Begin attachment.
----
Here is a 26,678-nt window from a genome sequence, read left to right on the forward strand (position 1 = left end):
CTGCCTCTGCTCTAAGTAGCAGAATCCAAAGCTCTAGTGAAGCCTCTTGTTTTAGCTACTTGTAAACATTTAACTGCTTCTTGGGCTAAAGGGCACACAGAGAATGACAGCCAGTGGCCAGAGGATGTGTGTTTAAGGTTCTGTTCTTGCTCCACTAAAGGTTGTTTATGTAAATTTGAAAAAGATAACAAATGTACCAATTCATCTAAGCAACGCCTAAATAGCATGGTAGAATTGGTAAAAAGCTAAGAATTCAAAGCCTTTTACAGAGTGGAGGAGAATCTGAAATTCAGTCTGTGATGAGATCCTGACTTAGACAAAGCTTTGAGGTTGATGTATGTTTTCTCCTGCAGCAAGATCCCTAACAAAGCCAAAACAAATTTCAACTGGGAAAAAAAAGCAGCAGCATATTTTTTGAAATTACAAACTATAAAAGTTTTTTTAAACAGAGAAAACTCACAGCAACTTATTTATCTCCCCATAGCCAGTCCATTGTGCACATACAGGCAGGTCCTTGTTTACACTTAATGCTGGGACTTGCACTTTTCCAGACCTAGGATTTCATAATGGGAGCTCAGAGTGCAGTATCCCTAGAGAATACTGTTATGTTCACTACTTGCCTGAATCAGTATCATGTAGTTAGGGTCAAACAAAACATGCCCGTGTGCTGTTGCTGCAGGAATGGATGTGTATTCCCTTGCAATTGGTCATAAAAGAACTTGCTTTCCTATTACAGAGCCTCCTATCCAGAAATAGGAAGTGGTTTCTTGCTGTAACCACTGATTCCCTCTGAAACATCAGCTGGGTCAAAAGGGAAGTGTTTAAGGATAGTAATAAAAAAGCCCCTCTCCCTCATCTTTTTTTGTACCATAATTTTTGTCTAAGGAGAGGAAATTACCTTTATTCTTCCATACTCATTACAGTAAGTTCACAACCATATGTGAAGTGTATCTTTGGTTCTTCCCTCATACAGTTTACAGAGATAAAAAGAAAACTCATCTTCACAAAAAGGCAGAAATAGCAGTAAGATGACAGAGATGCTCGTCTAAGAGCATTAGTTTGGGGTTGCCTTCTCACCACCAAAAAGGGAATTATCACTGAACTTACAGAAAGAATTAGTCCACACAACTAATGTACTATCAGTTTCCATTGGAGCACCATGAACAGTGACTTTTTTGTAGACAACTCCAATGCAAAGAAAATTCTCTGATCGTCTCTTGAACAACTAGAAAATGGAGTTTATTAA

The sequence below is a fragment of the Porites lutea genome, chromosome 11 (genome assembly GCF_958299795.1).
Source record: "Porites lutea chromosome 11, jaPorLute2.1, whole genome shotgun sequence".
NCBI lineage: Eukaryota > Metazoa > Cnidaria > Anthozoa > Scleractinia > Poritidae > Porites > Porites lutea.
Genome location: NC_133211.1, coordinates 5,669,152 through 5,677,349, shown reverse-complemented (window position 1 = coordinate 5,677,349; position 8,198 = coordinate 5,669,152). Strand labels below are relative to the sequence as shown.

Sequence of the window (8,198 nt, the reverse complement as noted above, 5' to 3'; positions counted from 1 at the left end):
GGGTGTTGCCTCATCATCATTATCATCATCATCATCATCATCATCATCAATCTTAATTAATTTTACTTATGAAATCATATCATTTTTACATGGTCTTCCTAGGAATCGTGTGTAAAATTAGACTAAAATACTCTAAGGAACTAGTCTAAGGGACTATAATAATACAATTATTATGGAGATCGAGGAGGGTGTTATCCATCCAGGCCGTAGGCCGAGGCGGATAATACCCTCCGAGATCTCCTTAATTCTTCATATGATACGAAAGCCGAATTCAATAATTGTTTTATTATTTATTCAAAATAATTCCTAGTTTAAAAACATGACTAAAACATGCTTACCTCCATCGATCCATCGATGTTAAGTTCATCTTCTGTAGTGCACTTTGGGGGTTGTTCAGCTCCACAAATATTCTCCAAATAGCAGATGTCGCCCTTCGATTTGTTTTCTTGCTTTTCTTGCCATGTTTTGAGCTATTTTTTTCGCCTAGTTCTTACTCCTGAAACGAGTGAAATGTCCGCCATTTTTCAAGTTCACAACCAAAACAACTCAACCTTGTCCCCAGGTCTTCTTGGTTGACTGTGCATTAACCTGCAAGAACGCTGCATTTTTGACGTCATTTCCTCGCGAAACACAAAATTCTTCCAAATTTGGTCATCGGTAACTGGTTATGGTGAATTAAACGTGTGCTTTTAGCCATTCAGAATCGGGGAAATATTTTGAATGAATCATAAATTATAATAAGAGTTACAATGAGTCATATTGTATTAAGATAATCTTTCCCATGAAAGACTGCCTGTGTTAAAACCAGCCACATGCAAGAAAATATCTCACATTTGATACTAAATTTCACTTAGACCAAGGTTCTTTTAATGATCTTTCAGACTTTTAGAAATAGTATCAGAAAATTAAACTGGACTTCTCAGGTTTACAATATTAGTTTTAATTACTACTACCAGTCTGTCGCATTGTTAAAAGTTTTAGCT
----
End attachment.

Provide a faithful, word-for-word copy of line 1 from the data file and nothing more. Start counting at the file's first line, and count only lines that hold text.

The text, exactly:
Here is a 26,678-nt window from a genome sequence, read left to right on the forward strand (position 1 = left end):